Demolition: The Tools

Arm yourself with the right equipment with this list.
By: Mark Clement

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If there was ever a fun excuse to buy tools, a demolition job that requires tearing out something ugly, rotten and out of date has to be it. Here's a list of tools I show up with for tear-down.

Power Tools

Reciprocating saw. You can demolish without a reciprocating saw, but why? The blade's back-and-forth (reciprocating) motion makes it ideal for cutting wood, nail-embedded wood, shingles, even steel. Use the right blade.

Circular saw. While a circular saw is a core building tool, it's also adept at taking things apart. Use it to plunge-cut into flooring or dissect a deck. Mount it with a masonry blade and cut into a slab, patio or driveway.

Rotary/jack hammers. For concrete and masonry, rotary hammers (also called breaker, demolition or combination hammers) are key. These are something you'd rent and use to bust out an old stoop, sidewalk or concrete wall or to crack a basement slab. Smaller hammers are sometimes ideal for breaking tile free from a wood or masonry substrate. Inquire at the rental shop which type of hammer—and bits—are right for your project.

Cordless drill. It's easier to unscrew that old vanity cabinet and save the wall it's attached to than it is to crank it off with a breaker bar and bring half the wall with it.

Angle grinder. When there's metal to come out—say, rusted bolts or an old wire fence—think angle grinder. You can also use it to "sand" wood. If you've removed tile from a wood substrate and are left with a substrate that looks like the surface of the moon, use the grinder with wood-sanding wheels. Fill in the divots with floor-leveling compound and re-tile.

Air cleaner. You may have seen one of these in your buddy's woodshop or overhead at the local pub. A good air cleaner sucks in loads of airborne dust.

Hand Tools

Bars. I do the vast majority of my demolition with a little Estwing flat bar. It's small enough to move with me and big enough to wreak havoc. I use it to pry up shingles and remove plaster and lath. It'll sneak in behind a cabinet and drywall and between framing. I can also use it to pry out trim.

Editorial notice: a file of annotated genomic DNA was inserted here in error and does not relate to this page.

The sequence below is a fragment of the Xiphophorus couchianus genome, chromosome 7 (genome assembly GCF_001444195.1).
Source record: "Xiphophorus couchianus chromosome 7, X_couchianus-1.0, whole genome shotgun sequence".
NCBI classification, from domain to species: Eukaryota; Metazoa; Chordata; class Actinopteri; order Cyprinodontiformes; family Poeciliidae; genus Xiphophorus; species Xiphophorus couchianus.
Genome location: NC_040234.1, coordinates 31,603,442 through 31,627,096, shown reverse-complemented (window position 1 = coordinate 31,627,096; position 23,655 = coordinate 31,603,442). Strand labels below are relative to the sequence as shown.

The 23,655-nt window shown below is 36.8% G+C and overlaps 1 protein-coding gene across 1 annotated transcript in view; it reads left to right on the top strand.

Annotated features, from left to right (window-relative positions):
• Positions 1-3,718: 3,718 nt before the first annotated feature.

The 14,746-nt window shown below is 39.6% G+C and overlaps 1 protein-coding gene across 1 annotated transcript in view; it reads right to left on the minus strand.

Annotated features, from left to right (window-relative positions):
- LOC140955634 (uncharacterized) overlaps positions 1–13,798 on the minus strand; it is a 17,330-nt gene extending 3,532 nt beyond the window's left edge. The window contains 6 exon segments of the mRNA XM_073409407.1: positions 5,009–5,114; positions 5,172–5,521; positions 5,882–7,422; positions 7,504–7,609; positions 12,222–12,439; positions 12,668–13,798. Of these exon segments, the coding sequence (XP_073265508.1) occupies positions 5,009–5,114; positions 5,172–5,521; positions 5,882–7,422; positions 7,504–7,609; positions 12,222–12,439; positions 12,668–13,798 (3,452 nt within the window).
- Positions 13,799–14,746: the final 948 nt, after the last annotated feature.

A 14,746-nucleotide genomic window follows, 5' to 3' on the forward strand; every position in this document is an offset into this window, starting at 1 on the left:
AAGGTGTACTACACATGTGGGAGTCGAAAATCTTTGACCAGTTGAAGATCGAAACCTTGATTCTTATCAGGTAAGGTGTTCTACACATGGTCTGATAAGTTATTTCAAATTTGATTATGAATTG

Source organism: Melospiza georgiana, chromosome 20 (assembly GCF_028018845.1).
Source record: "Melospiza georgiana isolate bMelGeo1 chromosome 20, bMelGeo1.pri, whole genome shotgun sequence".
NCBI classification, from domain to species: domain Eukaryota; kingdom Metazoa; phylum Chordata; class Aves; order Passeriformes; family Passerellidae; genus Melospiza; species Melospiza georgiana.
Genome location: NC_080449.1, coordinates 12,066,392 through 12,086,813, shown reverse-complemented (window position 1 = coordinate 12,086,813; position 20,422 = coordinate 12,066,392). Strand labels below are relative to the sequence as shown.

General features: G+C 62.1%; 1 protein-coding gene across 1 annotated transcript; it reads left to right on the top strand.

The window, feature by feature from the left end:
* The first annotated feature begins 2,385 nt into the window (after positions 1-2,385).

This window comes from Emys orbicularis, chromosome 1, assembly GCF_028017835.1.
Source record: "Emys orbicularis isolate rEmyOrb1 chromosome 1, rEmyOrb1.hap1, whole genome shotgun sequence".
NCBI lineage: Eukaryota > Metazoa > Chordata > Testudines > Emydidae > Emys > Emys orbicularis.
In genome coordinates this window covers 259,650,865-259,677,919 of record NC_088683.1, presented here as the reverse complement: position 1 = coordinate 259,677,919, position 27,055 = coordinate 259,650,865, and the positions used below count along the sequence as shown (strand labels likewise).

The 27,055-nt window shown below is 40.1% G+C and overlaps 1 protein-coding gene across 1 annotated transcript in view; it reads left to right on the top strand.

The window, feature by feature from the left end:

For going more whole hog on something like deck boards or a garden structure, a crow (or breaker) bar is the way to go. When you want there to be nothing left at the end of the day, look here. For a breaker bar on steroids, check out what firefighters carry: the Halligan tool. You also might find a nail pick (a.k.a. nail puller, cat's paw) to be ideal for picking out stubborn nails. And don't forget a hammer.

Pliers, nippers and snips. Pliers (the kind electricians call side-cutters or dykes) are great for cutting electrical line (make sure the power is off!), and the flat jaws are great for levering out nails.

For nails that refuse to leave, use nail nippers to cut the shank. They're also handy for cutting tough wire such as metal fences.

Snips are the way to go if you're cutting out old HVAC duct or aluminum window trim.

Brains. It's hard to overstate that demolition can be a good time, but use your head.

The goal isn't to gut your house (unless your goal is gutting your house) but to prepare the work area. And the goal of good demolition is to leave yourself with as little repair — and as many fingers — as possible after that fact.

Mark Clement is a remodeler and author of The Carpenter's Notebook and The Kid's Carpenter's Workbook, Fun Family Projects! 

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